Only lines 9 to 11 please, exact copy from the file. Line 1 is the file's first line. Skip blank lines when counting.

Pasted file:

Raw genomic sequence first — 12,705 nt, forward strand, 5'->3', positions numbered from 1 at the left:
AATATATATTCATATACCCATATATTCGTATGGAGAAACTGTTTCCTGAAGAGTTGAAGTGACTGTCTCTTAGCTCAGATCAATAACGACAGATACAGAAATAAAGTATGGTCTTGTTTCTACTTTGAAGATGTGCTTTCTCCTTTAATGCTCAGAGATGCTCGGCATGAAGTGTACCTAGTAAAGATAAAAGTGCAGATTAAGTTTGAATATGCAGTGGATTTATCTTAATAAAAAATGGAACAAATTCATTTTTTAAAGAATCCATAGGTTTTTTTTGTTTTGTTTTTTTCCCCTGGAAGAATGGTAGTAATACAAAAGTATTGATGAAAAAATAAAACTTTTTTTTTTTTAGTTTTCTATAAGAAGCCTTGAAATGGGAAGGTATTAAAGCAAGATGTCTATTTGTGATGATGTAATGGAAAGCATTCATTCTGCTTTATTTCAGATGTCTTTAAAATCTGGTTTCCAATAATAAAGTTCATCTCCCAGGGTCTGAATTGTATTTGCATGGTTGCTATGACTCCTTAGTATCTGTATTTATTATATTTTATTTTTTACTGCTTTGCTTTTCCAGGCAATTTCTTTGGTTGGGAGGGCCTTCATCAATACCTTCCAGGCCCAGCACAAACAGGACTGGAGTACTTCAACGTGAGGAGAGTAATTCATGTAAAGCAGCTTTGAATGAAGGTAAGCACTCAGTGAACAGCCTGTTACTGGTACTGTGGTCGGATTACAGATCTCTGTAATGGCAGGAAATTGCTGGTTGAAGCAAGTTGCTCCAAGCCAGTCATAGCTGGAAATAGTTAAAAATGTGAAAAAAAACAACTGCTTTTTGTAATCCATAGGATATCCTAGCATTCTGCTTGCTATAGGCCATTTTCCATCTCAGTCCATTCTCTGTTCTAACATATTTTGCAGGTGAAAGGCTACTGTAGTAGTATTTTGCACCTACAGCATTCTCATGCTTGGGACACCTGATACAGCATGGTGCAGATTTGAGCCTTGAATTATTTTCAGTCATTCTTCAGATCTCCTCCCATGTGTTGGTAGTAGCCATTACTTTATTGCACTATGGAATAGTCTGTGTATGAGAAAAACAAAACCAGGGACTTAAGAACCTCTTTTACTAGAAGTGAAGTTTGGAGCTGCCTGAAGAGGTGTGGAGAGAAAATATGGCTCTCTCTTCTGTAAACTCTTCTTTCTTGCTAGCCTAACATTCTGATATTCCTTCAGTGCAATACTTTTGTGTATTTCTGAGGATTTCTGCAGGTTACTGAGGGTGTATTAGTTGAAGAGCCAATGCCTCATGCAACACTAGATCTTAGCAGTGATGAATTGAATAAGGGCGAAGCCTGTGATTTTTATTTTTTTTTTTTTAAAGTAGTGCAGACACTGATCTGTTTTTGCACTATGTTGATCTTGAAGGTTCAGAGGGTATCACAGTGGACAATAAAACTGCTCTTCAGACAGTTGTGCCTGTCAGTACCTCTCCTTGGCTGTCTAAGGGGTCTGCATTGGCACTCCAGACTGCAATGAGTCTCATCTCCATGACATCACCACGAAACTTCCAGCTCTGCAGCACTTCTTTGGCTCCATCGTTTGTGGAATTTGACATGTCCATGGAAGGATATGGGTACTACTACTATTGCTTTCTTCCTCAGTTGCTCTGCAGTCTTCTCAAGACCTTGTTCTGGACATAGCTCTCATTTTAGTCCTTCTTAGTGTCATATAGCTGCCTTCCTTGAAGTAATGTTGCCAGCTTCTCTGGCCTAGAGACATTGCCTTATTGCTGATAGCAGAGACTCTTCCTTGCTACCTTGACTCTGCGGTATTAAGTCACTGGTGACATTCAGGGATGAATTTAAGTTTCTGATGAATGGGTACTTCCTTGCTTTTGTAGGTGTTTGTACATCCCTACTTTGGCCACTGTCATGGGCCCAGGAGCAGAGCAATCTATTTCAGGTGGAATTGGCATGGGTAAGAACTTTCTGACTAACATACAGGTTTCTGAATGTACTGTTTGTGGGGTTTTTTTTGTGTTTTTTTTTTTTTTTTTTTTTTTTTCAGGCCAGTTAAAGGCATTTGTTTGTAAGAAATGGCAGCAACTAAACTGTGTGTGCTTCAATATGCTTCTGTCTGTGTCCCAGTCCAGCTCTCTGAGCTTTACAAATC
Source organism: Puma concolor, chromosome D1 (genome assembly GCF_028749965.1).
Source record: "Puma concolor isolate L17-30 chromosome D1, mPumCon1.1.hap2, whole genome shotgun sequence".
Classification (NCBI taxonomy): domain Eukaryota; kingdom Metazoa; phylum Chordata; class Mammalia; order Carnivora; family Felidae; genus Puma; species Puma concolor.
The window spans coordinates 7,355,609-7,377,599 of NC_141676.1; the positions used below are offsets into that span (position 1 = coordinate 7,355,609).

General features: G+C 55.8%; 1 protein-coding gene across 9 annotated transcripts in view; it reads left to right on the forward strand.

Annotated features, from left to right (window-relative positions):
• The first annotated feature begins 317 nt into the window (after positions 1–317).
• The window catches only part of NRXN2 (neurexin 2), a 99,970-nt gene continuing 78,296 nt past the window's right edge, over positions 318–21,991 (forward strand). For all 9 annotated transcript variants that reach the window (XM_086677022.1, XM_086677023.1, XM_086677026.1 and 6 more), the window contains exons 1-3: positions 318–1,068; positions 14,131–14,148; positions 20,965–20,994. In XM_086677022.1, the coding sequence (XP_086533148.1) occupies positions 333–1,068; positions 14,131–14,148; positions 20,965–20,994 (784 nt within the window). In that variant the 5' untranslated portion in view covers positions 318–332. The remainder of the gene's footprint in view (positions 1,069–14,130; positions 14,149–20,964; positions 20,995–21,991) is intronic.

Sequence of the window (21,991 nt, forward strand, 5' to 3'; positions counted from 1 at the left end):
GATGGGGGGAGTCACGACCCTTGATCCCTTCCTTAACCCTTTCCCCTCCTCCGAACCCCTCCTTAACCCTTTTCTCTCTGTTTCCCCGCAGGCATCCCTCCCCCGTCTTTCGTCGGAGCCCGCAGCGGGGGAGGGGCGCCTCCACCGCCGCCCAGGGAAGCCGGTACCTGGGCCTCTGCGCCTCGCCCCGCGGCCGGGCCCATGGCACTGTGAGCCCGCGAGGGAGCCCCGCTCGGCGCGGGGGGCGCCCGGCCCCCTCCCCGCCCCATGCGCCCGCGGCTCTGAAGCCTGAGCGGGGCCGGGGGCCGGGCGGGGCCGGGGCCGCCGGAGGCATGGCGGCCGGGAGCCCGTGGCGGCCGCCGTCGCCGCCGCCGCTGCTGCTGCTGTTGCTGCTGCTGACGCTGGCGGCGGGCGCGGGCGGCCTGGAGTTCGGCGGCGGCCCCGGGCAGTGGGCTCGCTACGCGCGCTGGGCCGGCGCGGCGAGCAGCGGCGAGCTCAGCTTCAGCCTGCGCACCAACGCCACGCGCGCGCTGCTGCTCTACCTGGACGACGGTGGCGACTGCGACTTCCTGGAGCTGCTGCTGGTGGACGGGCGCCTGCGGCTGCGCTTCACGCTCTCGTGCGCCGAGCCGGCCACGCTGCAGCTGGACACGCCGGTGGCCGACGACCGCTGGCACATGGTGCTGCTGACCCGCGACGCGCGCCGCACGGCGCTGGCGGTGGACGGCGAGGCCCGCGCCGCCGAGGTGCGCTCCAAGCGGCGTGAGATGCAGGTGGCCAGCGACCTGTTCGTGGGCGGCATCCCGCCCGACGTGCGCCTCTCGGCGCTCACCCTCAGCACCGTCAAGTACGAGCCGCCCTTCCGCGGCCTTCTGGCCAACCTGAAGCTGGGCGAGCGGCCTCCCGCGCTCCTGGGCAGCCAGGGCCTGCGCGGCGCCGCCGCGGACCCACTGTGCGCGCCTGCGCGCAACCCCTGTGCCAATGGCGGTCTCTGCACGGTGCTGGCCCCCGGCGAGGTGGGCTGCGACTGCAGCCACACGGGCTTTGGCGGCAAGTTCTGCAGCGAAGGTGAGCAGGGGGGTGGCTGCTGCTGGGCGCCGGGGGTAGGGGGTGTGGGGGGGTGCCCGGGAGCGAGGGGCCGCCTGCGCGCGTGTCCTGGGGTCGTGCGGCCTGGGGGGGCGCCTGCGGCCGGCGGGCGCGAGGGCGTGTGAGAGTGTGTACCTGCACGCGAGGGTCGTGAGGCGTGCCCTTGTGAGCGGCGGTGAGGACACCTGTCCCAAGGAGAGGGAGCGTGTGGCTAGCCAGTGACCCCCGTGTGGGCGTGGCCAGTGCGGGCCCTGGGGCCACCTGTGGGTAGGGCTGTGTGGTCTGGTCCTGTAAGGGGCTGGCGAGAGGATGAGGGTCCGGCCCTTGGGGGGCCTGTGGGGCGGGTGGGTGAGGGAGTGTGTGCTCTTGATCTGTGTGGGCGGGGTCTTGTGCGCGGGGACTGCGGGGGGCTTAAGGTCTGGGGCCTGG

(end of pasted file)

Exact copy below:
• The first annotated feature begins 317 nt into the window (after positions 1–317).
• The window catches only part of NRXN2 (neurexin 2), a 99,970-nt gene continuing 78,296 nt past the window's right edge, over positions 318–21,991 (forward strand). For all 9 annotated transcript variants that reach the window (XM_086677022.1, XM_086677023.1, XM_086677026.1 and 6 more), the window contains exons 1-3: positions 318–1,068; positions 14,131–14,148; positions 20,965–20,994. In XM_086677022.1, the coding sequence (XP_086533148.1) occupies positions 333–1,068; positions 14,131–14,148; positions 20,965–20,994 (784 nt within the window). In that variant the 5' untranslated portion in view covers positions 318–332. The remainder of the gene's footprint in view (positions 1,069–14,130; positions 14,149–20,964; positions 20,995–21,991) is intronic.

Sequence of the window (21,991 nt, forward strand, 5' to 3'; positions counted from 1 at the left end):